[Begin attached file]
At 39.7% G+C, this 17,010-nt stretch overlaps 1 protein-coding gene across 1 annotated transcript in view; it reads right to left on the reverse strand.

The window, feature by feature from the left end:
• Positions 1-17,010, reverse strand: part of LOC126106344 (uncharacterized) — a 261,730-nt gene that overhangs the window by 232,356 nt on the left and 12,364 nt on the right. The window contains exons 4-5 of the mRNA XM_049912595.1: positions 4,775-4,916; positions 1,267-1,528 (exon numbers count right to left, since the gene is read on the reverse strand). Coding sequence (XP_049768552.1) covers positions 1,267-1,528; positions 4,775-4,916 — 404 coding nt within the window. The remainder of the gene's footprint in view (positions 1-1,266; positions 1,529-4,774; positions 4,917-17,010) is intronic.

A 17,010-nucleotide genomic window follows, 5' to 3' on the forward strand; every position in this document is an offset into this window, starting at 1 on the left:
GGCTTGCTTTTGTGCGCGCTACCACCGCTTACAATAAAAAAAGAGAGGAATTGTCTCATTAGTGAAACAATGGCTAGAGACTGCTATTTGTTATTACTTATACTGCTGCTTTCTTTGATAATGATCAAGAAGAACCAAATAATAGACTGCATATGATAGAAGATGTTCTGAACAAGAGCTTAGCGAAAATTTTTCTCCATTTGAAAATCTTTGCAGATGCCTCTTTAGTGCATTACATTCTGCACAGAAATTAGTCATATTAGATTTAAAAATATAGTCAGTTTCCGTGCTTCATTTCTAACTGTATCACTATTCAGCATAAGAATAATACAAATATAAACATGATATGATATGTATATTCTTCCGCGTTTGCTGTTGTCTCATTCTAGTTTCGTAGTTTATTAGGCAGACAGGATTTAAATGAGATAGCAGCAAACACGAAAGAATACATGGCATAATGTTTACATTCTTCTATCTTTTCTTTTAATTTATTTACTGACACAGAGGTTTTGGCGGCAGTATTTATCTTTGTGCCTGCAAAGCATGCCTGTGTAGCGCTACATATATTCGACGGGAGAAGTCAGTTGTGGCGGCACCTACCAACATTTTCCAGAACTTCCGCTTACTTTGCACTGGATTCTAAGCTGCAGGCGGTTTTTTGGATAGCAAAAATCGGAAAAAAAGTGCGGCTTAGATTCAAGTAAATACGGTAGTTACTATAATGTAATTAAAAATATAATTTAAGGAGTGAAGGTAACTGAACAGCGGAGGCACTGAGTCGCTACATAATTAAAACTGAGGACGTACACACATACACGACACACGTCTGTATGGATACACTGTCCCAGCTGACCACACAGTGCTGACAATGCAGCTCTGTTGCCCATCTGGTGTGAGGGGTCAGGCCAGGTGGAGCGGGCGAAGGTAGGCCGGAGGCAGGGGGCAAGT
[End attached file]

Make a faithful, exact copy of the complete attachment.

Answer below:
At 39.7% G+C, this 17,010-nt stretch overlaps 1 protein-coding gene across 1 annotated transcript in view; it reads right to left on the reverse strand.

The window, feature by feature from the left end:
• Positions 1-17,010, reverse strand: part of LOC126106344 (uncharacterized) — a 261,730-nt gene that overhangs the window by 232,356 nt on the left and 12,364 nt on the right. The window contains exons 4-5 of the mRNA XM_049912595.1: positions 4,775-4,916; positions 1,267-1,528 (exon numbers count right to left, since the gene is read on the reverse strand). Coding sequence (XP_049768552.1) covers positions 1,267-1,528; positions 4,775-4,916 — 404 coding nt within the window. The remainder of the gene's footprint in view (positions 1-1,266; positions 1,529-4,774; positions 4,917-17,010) is intronic.

A 17,010-nucleotide genomic window follows, 5' to 3' on the forward strand; every position in this document is an offset into this window, starting at 1 on the left:
GGCTTGCTTTTGTGCGCGCTACCACCGCTTACAATAAAAAAAGAGAGGAATTGTCTCATTAGTGAAACAATGGCTAGAGACTGCTATTTGTTATTACTTATACTGCTGCTTTCTTTGATAATGATCAAGAAGAACCAAATAATAGACTGCATATGATAGAAGATGTTCTGAACAAGAGCTTAGCGAAAATTTTTCTCCATTTGAAAATCTTTGCAGATGCCTCTTTAGTGCATTACATTCTGCACAGAAATTAGTCATATTAGATTTAAAAATATAGTCAGTTTCCGTGCTTCATTTCTAACTGTATCACTATTCAGCATAAGAATAATACAAATATAAACATGATATGATATGTATATTCTTCCGCGTTTGCTGTTGTCTCATTCTAGTTTCGTAGTTTATTAGGCAGACAGGATTTAAATGAGATAGCAGCAAACACGAAAGAATACATGGCATAATGTTTACATTCTTCTATCTTTTCTTTTAATTTATTTACTGACACAGAGGTTTTGGCGGCAGTATTTATCTTTGTGCCTGCAAAGCATGCCTGTGTAGCGCTACATATATTCGACGGGAGAAGTCAGTTGTGGCGGCACCTACCAACATTTTCCAGAACTTCCGCTTACTTTGCACTGGATTCTAAGCTGCAGGCGGTTTTTTGGATAGCAAAAATCGGAAAAAAAGTGCGGCTTAGATTCAAGTAAATACGGTAGTTACTATAATGTAATTAAAAATATAATTTAAGGAGTGAAGGTAACTGAACAGCGGAGGCACTGAGTCGCTACATAATTAAAACTGAGGACGTACACACATACACGACACACGTCTGTATGGATACACTGTCCCAGCTGACCACACAGTGCTGACAATGCAGCTCTGTTGCCCATCTGGTGTGAGGGGTCAGGCCAGGTGGAGCGGGCGAAGGTAGGCCGGAGGCAGGGGGCAAGT